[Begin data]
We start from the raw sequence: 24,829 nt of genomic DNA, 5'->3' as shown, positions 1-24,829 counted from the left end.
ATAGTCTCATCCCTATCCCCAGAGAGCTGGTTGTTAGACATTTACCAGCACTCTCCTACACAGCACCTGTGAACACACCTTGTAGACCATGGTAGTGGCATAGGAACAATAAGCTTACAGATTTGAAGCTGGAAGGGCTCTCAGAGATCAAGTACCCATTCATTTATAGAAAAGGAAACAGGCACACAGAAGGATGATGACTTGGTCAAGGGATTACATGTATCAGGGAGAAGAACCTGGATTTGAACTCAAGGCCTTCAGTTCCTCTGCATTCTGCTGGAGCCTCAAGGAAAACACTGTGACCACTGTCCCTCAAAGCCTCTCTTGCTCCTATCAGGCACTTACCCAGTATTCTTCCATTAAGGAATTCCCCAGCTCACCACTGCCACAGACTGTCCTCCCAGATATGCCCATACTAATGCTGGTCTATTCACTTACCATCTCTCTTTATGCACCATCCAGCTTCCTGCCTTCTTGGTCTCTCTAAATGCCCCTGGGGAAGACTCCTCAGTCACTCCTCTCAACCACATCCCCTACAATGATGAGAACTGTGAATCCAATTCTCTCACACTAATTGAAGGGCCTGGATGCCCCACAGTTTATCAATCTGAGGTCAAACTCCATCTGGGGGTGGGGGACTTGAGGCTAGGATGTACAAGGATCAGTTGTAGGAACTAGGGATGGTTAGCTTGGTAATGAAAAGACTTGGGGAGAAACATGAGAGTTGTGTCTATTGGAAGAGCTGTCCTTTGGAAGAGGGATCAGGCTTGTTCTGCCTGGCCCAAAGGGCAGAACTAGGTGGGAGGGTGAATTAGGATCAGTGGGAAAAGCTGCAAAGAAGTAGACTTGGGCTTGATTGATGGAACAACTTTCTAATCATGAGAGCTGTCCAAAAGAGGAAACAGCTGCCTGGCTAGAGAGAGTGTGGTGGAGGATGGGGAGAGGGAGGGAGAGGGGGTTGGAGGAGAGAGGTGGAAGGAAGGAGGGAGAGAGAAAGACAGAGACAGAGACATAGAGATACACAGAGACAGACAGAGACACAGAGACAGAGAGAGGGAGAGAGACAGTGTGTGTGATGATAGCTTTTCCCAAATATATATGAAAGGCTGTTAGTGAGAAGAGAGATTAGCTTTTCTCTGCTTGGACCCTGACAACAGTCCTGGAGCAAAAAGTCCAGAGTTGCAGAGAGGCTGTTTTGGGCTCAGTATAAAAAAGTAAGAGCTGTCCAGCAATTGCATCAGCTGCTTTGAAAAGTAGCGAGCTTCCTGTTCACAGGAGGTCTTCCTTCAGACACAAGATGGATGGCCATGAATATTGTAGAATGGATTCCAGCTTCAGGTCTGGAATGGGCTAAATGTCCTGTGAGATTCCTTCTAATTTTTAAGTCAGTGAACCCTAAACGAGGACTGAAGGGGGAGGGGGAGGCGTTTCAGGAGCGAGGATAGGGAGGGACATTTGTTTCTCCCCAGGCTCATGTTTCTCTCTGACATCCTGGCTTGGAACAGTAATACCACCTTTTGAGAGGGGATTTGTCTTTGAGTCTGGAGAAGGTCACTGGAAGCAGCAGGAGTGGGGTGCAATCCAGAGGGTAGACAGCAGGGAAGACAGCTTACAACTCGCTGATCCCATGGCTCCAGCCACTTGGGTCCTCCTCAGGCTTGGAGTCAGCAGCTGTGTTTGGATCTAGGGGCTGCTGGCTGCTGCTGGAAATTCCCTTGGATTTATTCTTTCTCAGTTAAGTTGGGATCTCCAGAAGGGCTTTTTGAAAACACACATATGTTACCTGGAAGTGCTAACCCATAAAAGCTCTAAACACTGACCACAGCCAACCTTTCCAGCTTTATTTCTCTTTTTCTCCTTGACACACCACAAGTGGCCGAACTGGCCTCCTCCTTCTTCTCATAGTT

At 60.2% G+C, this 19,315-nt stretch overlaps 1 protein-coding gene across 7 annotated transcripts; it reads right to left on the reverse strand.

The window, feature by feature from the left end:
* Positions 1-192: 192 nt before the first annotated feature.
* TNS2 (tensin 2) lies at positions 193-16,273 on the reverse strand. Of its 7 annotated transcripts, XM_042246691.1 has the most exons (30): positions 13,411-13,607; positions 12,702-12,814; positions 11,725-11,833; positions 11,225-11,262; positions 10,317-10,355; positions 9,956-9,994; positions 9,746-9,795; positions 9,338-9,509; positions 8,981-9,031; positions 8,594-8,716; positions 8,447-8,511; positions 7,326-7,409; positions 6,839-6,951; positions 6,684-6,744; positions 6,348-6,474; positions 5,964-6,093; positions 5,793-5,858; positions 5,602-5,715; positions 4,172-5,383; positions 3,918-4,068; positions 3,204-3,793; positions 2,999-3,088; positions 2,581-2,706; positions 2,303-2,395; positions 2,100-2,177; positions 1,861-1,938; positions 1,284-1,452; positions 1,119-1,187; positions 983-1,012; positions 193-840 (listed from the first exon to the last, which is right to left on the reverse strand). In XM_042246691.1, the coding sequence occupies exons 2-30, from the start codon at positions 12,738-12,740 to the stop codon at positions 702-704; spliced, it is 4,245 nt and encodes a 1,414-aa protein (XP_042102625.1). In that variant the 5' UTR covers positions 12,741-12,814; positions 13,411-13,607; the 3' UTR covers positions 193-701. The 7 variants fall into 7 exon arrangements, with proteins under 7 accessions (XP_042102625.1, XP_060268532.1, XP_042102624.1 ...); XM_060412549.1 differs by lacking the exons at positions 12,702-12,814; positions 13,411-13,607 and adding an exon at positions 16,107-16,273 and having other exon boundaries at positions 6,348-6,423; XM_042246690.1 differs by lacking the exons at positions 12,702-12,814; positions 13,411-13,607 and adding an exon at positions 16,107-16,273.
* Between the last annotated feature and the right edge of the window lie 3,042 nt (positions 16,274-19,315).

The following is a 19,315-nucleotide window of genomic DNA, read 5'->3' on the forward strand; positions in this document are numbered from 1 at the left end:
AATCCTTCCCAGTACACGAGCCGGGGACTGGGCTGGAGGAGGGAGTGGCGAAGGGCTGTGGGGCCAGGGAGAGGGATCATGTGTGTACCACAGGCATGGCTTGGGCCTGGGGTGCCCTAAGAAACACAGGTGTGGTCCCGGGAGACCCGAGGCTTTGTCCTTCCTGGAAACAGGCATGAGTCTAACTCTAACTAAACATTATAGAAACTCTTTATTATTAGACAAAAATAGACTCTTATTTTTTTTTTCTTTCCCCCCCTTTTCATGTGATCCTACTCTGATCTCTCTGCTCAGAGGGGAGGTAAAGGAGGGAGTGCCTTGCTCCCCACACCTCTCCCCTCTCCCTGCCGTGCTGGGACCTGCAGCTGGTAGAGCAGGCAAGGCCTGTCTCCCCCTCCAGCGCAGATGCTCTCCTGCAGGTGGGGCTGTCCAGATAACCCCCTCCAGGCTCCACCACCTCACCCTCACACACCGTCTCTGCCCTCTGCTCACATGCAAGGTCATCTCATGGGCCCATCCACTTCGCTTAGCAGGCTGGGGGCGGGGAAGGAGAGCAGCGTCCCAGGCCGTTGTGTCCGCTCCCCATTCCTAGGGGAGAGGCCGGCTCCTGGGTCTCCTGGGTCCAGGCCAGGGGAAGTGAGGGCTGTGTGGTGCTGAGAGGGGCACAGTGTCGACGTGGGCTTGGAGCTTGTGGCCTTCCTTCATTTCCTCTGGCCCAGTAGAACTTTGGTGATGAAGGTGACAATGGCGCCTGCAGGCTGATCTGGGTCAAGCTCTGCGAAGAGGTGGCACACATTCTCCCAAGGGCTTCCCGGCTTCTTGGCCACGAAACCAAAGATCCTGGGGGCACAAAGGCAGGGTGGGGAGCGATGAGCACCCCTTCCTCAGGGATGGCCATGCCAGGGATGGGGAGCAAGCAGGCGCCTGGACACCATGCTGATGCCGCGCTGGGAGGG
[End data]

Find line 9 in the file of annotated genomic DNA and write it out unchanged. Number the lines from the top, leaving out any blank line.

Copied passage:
AATCCTTCCCAGTACACGAGCCGGGGACTGGGCTGGAGGAGGGAGTGGCGAAGGGCTGTGGGGCCAGGGAGAGGGATCATGTGTGTACCACAGGCATGGCTTGGGCCTGGGGTGCCCTAAGAAACACAGGTGTGGTCCCGGGAGACCCGAGGCTTTGTCCTTCCTGGAAACAGGCATGAGTCTAACTCTAACTAAACATTATAGAAACTCTTTATTATTAGACAAAAATAGACTCTTATTTTTTTTTTCTTTCCCCCCCTTTTCATGTGATCCTACTCTGATCTCTCTGCTCAGAGGGGAGGTAAAGGAGGGAGTGCCTTGCTCCCCACACCTCTCCCCTCTCCCTGCCGTGCTGGGACCTGCAGCTGGTAGAGCAGGCAAGGCCTGTCTCCCCCTCCAGCGCAGATGCTCTCCTGCAGGTGGGGCTGTCCAGATAACCCCCTCCAGGCTCCACCACCTCACCCTCACACACCGTCTCTGCCCTCTGCTCACATGCAAGGTCATCTCATGGGCCCATCCACTTCGCTTAGCAGGCTGGGGGCGGGGAAGGAGAGCAGCGTCCCAGGCCGTTGTGTCCGCTCCCCATTCCTAGGGGAGAGGCCGGCTCCTGGGTCTCCTGGGTCCAGGCCAGGGGAAGTGAGGGCTGTGTGGTGCTGAGAGGGGCACAGTGTCGACGTGGGCTTGGAGCTTGTGGCCTTCCTTCATTTCCTCTGGCCCAGTAGAACTTTGGTGATGAAGGTGACAATGGCGCCTGCAGGCTGATCTGGGTCAAGCTCTGCGAAGAGGTGGCACACATTCTCCCAAGGGCTTCCCGGCTTCTTGGCCACGAAACCAAAGATCCTGGGGGCACAAAGGCAGGGTGGGGAGCGATGAGCACCCCTTCCTCAGGGATGGCCATGCCAGGGATGGGGAGCAAGCAGGCGCCTGGACACCATGCTGATGCCGCGCTGGGAGGG